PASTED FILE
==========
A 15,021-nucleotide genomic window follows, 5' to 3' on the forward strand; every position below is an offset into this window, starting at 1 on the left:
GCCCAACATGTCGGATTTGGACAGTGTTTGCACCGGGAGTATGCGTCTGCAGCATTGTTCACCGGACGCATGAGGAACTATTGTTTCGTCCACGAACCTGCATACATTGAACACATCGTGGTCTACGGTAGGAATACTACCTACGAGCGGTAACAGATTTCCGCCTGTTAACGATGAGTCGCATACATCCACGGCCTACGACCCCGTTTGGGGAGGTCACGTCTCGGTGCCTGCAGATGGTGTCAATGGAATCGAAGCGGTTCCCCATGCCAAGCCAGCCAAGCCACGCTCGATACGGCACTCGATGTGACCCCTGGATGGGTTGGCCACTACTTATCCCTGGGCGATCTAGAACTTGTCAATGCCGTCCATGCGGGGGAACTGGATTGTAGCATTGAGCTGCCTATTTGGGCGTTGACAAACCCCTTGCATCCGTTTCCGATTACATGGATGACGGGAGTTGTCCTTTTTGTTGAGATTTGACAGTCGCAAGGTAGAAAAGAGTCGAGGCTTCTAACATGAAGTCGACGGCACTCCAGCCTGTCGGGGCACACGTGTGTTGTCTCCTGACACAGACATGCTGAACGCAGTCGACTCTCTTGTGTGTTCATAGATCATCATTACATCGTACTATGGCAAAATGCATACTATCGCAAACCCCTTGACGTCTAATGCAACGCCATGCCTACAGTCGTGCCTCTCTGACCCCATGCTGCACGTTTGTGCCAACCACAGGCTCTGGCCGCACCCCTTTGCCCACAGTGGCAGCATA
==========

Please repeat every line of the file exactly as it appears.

A 15,021-nucleotide genomic window follows, 5' to 3' on the forward strand; every position below is an offset into this window, starting at 1 on the left:
GCCCAACATGTCGGATTTGGACAGTGTTTGCACCGGGAGTATGCGTCTGCAGCATTGTTCACCGGACGCATGAGGAACTATTGTTTCGTCCACGAACCTGCATACATTGAACACATCGTGGTCTACGGTAGGAATACTACCTACGAGCGGTAACAGATTTCCGCCTGTTAACGATGAGTCGCATACATCCACGGCCTACGACCCCGTTTGGGGAGGTCACGTCTCGGTGCCTGCAGATGGTGTCAATGGAATCGAAGCGGTTCCCCATGCCAAGCCAGCCAAGCCACGCTCGATACGGCACTCGATGTGACCCCTGGATGGGTTGGCCACTACTTATCCCTGGGCGATCTAGAACTTGTCAATGCCGTCCATGCGGGGGAACTGGATTGTAGCATTGAGCTGCCTATTTGGGCGTTGACAAACCCCTTGCATCCGTTTCCGATTACATGGATGACGGGAGTTGTCCTTTTTGTTGAGATTTGACAGTCGCAAGGTAGAAAAGAGTCGAGGCTTCTAACATGAAGTCGACGGCACTCCAGCCTGTCGGGGCACACGTGTGTTGTCTCCTGACACAGACATGCTGAACGCAGTCGACTCTCTTGTGTGTTCATAGATCATCATTACATCGTACTATGGCAAAATGCATACTATCGCAAACCCCTTGACGTCTAATGCAACGCCATGCCTACAGTCGTGCCTCTCTGACCCCATGCTGCACGTTTGTGCCAACCACAGGCTCTGGCCGCACCCCTTTGCCCACAGTGGCAGCATA